Author: Monica Gallagher
Where to buy: https://www.amazon.com/Boobage-Monica-Gallagher/dp/0979458919
Author website: http://www.eatyourlipstick.com
guest review by Iggy Ousley, student in the “Comics Narratives: Illness, Disability, & Recovery” course, Art Therapy Program, School of the Art Institute of Chicago.
Remember that song “When I Grow Up” by the Pussycat Dolls? The one that many people thought went like “I wanna have boobies” when it was actually saying “groupies?” Well if you don’t, then you’re missing out, because it’s still a great song almost ten years later. Anyway, I bring that up because this is a review about boobs, or rather Monica Gallagher’s comic Boobage.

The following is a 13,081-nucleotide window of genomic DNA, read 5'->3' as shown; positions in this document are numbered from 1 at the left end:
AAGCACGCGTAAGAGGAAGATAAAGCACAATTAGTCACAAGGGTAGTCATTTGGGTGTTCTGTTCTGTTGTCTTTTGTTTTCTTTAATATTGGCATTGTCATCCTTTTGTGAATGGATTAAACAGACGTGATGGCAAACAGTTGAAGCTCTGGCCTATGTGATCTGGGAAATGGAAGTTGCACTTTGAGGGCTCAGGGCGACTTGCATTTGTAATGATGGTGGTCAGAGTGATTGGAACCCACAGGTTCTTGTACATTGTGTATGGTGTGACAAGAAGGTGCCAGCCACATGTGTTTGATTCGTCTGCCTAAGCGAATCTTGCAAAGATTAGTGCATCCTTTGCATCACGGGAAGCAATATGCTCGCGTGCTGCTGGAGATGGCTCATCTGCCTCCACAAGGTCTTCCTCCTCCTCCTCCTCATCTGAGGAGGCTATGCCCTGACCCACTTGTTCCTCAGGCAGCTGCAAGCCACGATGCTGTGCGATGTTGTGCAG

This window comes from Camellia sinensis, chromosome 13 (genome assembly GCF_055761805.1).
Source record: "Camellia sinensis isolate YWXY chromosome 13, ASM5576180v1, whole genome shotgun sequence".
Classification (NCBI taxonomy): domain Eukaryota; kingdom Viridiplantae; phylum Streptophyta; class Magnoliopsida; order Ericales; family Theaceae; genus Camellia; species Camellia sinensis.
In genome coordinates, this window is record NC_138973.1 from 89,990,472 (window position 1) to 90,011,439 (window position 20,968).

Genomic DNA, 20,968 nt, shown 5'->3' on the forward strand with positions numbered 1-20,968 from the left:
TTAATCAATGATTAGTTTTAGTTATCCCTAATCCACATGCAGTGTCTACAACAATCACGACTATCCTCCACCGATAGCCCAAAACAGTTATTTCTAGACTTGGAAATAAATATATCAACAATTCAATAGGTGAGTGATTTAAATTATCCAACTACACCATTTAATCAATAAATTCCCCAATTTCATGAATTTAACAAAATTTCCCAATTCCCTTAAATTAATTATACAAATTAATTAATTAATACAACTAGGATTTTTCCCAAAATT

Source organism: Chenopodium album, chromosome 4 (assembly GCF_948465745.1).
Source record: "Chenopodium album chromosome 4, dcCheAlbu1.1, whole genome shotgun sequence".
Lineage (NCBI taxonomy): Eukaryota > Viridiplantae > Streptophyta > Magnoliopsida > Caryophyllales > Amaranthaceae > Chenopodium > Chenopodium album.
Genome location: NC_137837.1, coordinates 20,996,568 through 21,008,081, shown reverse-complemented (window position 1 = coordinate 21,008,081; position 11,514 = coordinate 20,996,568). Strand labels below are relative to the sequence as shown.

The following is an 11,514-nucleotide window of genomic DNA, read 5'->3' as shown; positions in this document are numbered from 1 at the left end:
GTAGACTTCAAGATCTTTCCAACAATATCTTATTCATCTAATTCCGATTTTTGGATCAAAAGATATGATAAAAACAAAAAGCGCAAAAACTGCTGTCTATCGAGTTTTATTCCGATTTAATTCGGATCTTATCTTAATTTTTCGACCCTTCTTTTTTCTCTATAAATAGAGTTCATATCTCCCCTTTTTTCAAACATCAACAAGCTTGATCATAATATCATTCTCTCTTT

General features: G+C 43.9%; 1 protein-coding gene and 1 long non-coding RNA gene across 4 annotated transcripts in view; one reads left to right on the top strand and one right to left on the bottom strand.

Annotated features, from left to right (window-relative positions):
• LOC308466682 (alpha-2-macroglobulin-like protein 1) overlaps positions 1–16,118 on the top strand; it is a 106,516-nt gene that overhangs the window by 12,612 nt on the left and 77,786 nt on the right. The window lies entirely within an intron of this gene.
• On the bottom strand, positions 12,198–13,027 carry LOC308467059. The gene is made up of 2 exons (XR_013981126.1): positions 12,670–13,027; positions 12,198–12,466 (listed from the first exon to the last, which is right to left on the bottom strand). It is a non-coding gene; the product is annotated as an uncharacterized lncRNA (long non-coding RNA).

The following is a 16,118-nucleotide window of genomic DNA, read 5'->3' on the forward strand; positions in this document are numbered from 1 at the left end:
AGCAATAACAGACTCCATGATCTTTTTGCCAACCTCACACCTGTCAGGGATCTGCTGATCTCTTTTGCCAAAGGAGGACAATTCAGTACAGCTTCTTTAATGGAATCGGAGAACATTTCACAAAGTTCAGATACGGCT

Boobage is an awkward and relatable short autobiography of what it was like for author Monica Gallagher growing up. As the title suggests, this aspect of growing up is mostly about her desire for breasts bigger than her own. But as she goes on with her life, she starts to understand what she wants isn’t necessarily what she needs. Through the comic, she talks about her obsession with big breasts from a young age and looking forward to them through her teens. Reading this comic, I remembered that I had the exact opposite problem from the author. Rather than staying at an A cup I went to a D when I started 5th grade. For awhile, I couldn’t understand how in the span of a few months I was suddenly wearing my mother’s old bras. And just as it was agonizing at the time for Monica to realize her breasts weren’t going to get any larger, I recounted the talks my mother had to give me about my own chest when I wasn’t comfortable with its rapid development. As the comic goes on, Monica recounts her modeling career, remembering how she felt sorry for a girl who had bigger breasts and had to model a nude fashion line as she remarks “There were folds in the transparent clothing that my chest had no hope of penetrating…but this poor girl…you could see everything.” Boobage isn’t informative in the sense of medical jargon but it focuses on one of the many factors of self-esteem that society refuses to address. Not only does Boobage talk about boobs, either in their abundance or lack of, it also talks about public images and being okay with yourself, flaws and all. I praise Boobage not only for bold and monochromatic art style but also for its message. Not only is there a universal tone, but in Gallagher’s final remarks, she points out the insecurities that girls feel isolate us can be mutual and bring us together, making all of us models to those waiting for our own Boobage.
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